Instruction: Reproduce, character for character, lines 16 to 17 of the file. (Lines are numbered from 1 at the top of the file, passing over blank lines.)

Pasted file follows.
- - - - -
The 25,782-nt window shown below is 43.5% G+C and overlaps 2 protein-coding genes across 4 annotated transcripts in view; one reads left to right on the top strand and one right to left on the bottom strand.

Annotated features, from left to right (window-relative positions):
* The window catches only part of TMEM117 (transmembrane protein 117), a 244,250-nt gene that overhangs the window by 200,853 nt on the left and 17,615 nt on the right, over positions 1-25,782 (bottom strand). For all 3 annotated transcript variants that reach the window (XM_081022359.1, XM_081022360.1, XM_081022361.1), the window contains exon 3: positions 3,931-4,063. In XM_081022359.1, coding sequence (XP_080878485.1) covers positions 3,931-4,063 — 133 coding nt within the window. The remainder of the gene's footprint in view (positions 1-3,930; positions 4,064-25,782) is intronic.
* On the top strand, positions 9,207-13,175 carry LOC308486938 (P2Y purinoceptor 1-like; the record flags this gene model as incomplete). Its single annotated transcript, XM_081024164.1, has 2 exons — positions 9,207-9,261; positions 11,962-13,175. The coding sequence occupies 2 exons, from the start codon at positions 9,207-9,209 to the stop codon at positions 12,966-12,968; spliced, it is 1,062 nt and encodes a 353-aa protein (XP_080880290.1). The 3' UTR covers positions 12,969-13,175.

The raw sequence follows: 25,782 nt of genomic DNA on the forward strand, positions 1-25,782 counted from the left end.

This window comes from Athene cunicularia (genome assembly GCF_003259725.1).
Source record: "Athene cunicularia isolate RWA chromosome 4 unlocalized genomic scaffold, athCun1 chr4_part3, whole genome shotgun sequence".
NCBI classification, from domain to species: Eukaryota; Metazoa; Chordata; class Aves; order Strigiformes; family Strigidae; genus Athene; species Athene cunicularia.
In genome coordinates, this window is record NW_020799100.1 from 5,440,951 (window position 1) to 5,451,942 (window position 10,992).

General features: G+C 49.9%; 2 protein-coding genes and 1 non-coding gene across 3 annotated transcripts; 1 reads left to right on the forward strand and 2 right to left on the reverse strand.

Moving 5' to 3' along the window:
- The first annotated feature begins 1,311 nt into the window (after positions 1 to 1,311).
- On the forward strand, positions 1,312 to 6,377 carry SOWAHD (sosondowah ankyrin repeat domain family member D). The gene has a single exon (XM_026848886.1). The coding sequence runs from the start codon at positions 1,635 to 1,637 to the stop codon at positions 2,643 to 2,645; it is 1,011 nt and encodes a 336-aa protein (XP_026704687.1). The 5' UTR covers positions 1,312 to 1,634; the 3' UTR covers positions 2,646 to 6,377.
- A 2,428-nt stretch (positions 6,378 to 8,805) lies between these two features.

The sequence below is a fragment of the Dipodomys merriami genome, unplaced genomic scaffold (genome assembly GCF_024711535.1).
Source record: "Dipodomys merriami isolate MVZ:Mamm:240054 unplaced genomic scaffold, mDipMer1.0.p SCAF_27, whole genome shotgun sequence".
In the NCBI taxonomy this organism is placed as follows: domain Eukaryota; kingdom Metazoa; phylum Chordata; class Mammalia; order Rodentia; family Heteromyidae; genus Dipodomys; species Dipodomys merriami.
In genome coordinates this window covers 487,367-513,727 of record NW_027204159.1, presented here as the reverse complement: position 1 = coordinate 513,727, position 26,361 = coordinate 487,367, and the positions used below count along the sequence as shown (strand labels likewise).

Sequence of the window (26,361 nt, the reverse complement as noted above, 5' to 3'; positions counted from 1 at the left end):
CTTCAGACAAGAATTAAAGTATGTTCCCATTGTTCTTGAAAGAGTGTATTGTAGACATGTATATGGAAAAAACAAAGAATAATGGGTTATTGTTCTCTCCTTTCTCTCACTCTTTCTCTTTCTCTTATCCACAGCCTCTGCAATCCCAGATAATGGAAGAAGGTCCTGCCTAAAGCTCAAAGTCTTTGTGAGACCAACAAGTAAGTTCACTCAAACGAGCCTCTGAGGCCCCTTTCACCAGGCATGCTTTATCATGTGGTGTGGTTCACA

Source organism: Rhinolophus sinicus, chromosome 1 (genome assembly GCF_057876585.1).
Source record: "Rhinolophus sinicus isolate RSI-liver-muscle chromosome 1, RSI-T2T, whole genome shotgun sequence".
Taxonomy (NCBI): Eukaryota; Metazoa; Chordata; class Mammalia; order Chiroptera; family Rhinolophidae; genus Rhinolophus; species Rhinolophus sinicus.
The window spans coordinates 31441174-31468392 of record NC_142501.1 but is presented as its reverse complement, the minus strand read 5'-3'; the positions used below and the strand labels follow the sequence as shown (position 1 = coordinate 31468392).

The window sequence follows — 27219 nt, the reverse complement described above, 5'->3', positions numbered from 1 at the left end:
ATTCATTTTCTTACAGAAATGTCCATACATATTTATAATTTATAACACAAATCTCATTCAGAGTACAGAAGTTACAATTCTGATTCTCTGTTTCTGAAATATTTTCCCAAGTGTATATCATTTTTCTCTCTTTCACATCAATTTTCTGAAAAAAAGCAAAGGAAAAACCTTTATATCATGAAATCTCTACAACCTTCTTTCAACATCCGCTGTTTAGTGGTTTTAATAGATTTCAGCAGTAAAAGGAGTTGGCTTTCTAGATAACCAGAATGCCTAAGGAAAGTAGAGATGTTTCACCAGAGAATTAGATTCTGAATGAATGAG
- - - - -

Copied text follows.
Source record: "Dipodomys merriami isolate MVZ:Mamm:240054 unplaced genomic scaffold, mDipMer1.0.p SCAF_27, whole genome shotgun sequence".
In the NCBI taxonomy this organism is placed as follows: domain Eukaryota; kingdom Metazoa; phylum Chordata; class Mammalia; order Rodentia; family Heteromyidae; genus Dipodomys; species Dipodomys merriami.